Introduction to Database

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The database is the most search term on Google, people usually look for database for business purpose

We live in the era of Big Data. The driving force behind everything from operational robots to autonomous cars, big data and cloud computing are some of the most exciting and important technological innovations.

What is the database?

A database is a collection of information organized in such a way that it can be easily viewed, managed and updated.

Databases, also known as electronic databases, are designed to efficiently facilitate the creation, insertion and updating of data in the form of files on magnetic disk and other types of secondary devices.

On technical terms, the database can be divided into two types:

1. RDBMS (Relational Database Management System) and

2. Non-relational database (No SQL)

Relational database management system

In the relational database management system (RDBMS), the data is stored in relation (tables) in the form of tuples (rows) and attributes (columns).

The data contained in the RDBMS has little data duplication and redundancy.

For instance MySQL

Non-relational databases

For non-relational databases, there is no concept for relations, tuples, or attributes. This means that it contains a high duplication of data.

For complex queries, however, the response time of non-relational databases is much shorter than that of the RDBMS.

Why do we need a database?

If you have data and want to save it somewhere, this data can be anything. This can be of customers, products, employees, orders, etc.

These data may be in text format, digital format, dates, document files, images, audio or video.

If you have data about your company’s customers, you should first open a spreadsheet.

Then write the information you want to save.

This can be the name of the customer, the identification of the e-mail, the position, etc. You can add as many customers as you like, delete them or even change them.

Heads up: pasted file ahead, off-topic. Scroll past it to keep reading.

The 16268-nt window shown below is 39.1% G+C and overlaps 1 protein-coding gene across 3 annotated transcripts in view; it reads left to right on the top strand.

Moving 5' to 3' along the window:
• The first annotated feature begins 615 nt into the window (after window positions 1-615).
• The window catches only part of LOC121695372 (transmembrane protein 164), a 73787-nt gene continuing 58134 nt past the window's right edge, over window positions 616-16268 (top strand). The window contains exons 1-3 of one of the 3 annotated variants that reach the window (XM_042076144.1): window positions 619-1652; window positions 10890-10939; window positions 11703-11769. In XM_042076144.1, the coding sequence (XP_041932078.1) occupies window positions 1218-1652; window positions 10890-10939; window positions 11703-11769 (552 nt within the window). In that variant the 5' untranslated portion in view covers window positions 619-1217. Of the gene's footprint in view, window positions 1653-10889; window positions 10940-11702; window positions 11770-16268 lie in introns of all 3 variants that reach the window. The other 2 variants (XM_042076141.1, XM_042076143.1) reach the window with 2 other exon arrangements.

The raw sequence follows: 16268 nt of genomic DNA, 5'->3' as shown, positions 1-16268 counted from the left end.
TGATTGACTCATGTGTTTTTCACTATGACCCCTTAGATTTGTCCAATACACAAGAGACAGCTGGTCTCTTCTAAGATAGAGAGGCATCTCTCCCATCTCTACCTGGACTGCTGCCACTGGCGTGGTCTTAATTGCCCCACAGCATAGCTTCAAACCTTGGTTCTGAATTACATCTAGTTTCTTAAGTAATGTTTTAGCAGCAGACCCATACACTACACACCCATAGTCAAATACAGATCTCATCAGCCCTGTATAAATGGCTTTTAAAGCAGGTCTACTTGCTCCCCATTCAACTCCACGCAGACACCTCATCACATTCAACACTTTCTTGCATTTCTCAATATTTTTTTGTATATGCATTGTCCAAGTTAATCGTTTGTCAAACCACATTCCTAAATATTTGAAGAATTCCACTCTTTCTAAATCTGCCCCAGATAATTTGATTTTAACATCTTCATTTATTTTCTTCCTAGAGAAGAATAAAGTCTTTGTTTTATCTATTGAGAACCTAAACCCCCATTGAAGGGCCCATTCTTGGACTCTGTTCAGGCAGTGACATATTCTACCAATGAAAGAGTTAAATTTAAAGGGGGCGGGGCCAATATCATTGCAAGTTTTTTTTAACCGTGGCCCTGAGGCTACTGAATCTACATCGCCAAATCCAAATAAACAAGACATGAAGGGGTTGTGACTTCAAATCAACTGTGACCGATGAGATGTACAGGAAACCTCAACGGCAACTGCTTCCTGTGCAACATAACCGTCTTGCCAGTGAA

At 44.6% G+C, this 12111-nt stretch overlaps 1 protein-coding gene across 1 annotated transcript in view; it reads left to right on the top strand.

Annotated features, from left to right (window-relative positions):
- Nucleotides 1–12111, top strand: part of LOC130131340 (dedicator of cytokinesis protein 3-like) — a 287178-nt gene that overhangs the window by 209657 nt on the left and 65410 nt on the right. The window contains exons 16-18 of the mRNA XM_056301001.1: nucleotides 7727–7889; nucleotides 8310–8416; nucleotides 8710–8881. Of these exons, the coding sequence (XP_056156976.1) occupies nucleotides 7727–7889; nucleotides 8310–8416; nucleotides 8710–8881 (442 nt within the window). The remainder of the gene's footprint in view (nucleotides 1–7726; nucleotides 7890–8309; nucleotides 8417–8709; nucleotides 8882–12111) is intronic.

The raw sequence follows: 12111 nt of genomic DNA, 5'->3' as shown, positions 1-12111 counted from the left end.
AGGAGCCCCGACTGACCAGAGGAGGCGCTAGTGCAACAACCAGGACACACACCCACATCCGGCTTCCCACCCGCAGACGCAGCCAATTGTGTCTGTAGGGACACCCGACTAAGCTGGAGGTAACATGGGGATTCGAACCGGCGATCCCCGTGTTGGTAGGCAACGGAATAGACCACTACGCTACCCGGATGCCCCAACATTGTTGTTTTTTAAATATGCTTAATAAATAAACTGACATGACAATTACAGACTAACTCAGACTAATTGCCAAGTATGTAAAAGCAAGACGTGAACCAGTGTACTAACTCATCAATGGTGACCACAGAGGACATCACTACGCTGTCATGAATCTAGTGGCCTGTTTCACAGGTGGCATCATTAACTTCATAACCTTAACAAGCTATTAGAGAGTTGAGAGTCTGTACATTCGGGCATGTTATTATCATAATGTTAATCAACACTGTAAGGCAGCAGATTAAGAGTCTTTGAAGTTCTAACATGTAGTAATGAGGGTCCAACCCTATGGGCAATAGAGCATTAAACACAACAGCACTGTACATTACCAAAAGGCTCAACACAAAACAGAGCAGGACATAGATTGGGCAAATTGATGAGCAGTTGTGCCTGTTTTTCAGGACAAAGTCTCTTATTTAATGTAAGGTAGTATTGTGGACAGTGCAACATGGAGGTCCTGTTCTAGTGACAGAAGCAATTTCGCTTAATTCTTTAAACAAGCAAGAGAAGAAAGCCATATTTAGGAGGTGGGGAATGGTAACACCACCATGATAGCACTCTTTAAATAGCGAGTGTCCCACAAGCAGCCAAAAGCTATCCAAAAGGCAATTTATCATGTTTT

Database

Eventually, this comes to mind when you hear the term “database”. We now have a data type that you have stored in spreadsheets that suits your needs.

This could be because the mere availability of data is not enough to need a database, and that is not the problem.

The problem is what comes next, and there are many potential problems.

And if you have a lot of data, maybe 10,000 customers?

Are you scrolling the table to get the 9999 client?

What would happen if security is a problem? Does it bother you that someone else has access to your data?

And if? You accidentally entered redundant information: “Is it okay to have duplicate information in the table?

These are all thoughts comes to your mind because It’s a structured system that puts in your data that regulates it, and you’re in control of the rules as the meaning of these topics changes according to your needs.

Your problem may be in size, while another person may have less data where sensitivity is a major concern.

Conclusion

These are things you cannot see, what’s going on in the background. Security, enforced data integrity, the ability to access it quickly and reliably, strength; It serves several people at the same time and even withstands breakdowns and hardware problems without damaging the data.

And that’s what we have to do here. Understand how we describe our structure and define these rules so that all these invisible things actually happen.

In the coming days, we will further look on types of database in depth, if you find it useful please let me know in the comment section

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